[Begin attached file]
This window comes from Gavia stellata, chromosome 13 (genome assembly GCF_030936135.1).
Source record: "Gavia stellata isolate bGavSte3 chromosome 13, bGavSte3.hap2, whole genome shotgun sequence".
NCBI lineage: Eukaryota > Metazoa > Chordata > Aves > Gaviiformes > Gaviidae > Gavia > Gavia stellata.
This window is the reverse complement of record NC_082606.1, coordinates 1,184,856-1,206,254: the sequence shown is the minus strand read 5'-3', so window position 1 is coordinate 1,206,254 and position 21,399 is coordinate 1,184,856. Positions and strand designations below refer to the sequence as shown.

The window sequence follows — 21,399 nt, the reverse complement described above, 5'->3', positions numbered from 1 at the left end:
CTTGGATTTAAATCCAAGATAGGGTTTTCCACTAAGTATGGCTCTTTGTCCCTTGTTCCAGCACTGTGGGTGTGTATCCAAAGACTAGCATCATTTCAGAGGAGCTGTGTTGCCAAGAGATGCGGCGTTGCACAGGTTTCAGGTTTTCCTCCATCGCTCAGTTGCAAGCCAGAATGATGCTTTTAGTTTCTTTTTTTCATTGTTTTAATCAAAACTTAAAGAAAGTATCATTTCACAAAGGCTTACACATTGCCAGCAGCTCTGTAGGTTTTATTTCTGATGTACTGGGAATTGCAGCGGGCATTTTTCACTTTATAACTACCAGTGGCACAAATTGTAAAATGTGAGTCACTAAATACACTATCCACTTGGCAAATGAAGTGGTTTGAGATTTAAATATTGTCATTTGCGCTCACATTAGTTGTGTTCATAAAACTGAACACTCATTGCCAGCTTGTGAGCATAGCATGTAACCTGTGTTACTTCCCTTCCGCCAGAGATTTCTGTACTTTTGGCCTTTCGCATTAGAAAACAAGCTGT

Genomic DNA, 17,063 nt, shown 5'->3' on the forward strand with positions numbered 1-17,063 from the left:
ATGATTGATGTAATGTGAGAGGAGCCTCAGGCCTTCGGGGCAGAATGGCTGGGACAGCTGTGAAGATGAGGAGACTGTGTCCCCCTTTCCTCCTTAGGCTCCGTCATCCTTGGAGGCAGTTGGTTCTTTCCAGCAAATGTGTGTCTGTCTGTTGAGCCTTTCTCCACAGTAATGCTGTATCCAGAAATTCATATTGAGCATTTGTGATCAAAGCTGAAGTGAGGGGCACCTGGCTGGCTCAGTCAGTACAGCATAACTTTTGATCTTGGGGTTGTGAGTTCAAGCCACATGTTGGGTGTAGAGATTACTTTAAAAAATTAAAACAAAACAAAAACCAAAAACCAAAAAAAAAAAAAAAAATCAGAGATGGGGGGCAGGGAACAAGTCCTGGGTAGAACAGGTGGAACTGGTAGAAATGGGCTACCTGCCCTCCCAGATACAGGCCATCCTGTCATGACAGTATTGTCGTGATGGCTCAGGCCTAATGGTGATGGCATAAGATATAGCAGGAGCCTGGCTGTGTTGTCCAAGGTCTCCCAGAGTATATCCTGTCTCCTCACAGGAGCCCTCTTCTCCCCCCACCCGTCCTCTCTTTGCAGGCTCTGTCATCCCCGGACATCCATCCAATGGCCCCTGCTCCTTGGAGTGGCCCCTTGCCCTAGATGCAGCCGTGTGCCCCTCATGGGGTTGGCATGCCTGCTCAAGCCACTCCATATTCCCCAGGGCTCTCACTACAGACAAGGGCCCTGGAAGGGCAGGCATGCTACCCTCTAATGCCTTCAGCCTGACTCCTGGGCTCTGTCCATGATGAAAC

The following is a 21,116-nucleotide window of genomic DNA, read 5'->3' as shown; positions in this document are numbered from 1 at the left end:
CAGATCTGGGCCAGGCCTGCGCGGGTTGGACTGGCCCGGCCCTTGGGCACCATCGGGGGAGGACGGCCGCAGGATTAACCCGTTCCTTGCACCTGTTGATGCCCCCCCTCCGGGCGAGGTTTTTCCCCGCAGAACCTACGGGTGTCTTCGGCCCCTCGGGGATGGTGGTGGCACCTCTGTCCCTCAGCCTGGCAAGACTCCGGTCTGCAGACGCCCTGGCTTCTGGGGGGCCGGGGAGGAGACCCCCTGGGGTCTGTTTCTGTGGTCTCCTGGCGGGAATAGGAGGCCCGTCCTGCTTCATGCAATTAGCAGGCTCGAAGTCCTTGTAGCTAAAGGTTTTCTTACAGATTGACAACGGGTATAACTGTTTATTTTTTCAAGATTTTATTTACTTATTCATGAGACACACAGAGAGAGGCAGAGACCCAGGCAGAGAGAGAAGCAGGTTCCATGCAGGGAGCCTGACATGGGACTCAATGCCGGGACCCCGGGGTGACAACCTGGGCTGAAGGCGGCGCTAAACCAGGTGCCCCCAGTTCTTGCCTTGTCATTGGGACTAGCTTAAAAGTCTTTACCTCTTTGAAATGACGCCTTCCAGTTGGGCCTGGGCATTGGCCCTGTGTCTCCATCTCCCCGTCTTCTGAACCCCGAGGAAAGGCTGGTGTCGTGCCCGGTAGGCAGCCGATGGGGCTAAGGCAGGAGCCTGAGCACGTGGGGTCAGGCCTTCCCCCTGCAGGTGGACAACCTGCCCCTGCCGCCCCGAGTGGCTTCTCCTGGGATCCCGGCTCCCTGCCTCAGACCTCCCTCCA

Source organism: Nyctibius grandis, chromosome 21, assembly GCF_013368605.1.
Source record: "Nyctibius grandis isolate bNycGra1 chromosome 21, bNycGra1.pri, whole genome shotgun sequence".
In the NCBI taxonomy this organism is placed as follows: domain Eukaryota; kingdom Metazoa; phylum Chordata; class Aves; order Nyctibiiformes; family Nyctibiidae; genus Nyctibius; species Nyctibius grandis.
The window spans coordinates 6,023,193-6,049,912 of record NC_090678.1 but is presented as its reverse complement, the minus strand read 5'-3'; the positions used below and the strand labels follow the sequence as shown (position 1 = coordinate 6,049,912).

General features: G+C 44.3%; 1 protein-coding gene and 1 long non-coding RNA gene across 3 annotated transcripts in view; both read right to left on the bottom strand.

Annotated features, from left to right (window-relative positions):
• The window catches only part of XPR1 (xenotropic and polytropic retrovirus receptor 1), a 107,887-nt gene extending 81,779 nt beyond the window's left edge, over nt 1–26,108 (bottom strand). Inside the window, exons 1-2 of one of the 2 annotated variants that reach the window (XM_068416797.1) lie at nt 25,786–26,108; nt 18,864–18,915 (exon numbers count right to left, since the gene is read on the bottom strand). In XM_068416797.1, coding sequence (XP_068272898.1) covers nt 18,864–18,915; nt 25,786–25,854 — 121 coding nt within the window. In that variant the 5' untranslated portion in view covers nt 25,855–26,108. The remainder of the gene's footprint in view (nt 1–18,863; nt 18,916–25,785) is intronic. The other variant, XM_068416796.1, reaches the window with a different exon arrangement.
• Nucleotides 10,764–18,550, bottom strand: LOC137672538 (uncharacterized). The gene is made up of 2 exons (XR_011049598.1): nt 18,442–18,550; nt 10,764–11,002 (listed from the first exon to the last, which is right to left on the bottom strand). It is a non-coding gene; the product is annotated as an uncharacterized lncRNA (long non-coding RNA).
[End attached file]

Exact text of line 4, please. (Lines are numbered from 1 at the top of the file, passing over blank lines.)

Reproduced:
This window is the reverse complement of record NC_082606.1, coordinates 1,184,856-1,206,254: the sequence shown is the minus strand read 5'-3', so window position 1 is coordinate 1,206,254 and position 21,399 is coordinate 1,184,856. Positions and strand designations below refer to the sequence as shown.